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A Computer Science engineer by education, Nitisha started her career in the corporate sector, before realising she wanted to work in the development and social justice space. Since then, she has worked with Teach For India and Care India and is from the founding batch of Indian School of Development Management (ISDM), a one of its kind organisation creating leaders for the development sector through its experiential learning post graduate program.

As a Youth Ki Awaaz Menstrual Health Fellow, Nitisha has started Let’s Talk Period, a campaign to mobilise young people to switch to sustainable period products. She says, “80 lakh women in Delhi use non-biodegradable sanitary products, generate 3000 tonnes of menstrual waste, that takes 500-800 years to decompose; which in turn contributes to the health issues of all menstruators, increased burden of waste management on the city and harmful living environment for all citizens.

Let’s Talk Period aims to change this by

Find out more about her campaign here.

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A former Assistant Secretary with the Ministry of Women and Child Development in West Bengal for three months, Lakshmi Bhavya has been championing the cause of menstrual hygiene in her district. By associating herself with the Lalana Campaign, a holistic menstrual hygiene awareness campaign which is conducted by the Anahat NGO, Lakshmi has been slowly breaking taboos when it comes to periods and menstrual hygiene.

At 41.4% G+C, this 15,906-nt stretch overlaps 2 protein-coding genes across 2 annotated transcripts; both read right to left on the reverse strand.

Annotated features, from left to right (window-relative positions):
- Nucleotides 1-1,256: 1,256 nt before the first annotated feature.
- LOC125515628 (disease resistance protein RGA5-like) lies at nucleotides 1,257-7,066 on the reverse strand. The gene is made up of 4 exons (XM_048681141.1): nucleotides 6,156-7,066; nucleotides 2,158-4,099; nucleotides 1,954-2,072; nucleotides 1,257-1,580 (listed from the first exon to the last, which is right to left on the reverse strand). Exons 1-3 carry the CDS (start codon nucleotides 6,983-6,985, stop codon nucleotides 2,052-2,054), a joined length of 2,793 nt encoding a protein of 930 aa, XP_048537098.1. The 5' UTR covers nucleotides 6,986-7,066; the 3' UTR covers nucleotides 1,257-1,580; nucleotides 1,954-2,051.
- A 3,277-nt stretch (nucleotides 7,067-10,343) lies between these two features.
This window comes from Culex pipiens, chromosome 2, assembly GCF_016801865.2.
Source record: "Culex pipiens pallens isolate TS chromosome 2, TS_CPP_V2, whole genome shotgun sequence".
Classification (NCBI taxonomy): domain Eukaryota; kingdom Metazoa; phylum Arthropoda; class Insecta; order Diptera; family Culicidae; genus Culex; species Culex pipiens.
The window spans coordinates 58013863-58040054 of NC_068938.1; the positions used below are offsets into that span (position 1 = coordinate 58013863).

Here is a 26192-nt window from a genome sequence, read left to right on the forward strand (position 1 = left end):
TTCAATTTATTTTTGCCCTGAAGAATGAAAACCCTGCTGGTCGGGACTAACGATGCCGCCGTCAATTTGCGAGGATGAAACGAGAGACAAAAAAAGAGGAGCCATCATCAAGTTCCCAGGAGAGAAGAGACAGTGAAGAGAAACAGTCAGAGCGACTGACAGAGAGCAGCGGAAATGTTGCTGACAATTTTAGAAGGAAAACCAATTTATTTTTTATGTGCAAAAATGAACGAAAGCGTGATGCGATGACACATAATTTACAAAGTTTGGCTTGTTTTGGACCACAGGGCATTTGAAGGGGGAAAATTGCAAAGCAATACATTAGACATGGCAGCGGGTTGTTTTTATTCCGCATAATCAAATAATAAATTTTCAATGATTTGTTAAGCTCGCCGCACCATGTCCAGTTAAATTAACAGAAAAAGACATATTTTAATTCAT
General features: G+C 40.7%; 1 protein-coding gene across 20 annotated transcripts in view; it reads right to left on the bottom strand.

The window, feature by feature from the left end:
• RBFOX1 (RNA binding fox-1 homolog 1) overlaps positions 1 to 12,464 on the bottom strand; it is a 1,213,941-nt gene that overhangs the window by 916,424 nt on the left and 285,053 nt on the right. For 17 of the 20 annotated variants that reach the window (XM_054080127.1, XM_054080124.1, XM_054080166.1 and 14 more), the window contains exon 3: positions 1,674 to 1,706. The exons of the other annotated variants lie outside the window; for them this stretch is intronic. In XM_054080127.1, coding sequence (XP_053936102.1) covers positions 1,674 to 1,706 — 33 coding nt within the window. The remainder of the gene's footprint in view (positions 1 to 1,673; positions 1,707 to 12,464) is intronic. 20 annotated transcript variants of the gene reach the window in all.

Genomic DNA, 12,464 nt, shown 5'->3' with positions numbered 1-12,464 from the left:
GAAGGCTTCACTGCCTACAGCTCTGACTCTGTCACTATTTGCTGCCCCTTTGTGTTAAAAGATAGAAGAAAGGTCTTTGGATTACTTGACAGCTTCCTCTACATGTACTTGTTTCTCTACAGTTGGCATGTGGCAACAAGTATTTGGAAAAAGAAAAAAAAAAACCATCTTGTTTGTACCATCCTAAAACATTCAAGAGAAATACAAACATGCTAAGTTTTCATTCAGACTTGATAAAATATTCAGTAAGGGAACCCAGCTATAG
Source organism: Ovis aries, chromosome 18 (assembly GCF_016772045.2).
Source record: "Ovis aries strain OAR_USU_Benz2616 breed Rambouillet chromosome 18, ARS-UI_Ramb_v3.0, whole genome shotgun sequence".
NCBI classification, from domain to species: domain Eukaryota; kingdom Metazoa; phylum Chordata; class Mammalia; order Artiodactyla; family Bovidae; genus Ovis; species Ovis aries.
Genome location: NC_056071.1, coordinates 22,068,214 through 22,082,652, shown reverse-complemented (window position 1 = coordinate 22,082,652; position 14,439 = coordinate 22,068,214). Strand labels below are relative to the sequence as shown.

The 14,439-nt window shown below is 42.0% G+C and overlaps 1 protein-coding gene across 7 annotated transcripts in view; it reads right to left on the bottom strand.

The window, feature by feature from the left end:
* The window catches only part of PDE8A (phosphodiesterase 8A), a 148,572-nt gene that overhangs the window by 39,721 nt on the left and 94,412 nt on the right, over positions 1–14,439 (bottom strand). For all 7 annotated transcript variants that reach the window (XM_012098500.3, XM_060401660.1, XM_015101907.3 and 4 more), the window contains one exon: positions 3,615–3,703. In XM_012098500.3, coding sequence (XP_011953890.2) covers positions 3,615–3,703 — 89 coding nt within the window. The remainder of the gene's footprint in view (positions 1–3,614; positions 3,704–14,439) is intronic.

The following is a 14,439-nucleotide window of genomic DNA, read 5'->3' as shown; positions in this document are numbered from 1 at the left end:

A Gender Rights Activist working with the tribal and marginalized communities in india, Srilekha is a PhD scholar working on understanding body and sexuality among tribal girls, to fill the gaps in research around indigenous women and their stories. Srilekha has worked extensively at the grassroots level with community based organisations, through several advocacy initiatives around Gender, Mental Health, Menstrual Hygiene and Sexual and Reproductive Health Rights (SRHR) for the indigenous in Jharkhand, over the last 6 years.

Srilekha has also contributed to sustainable livelihood projects and legal aid programs for survivors of sex trafficking. She has been conducting research based programs on maternal health, mental health, gender based violence, sex and sexuality. Her interest lies in conducting workshops for young people on life skills, feminism, gender and sexuality, trauma, resilience and interpersonal relationships.

A Guwahati-based college student pursuing her Masters in Tata Institute of Social Sciences, Bidisha started the #BleedwithDignity campaign on the technology platform, demanding that the Government of Assam install
biodegradable sanitary pad vending machines in all government schools across the state. Her petition on has already gathered support from over 90000 people and continues to grow.

Bidisha was selected in’s flagship program ‘She Creates Change’ having run successful online advocacy
campaigns, which were widely recognised. Through the #BleedwithDignity campaign; she organised and celebrated World Menstrual Hygiene Day, 2019 in Guwahati, Assam by hosting a wall mural by collaborating with local organisations. The initiative was widely covered by national and local media, and the mural was later inaugurated by the event’s chief guest Commissioner of Guwahati Municipal Corporation (GMC) Debeswar Malakar, IAS.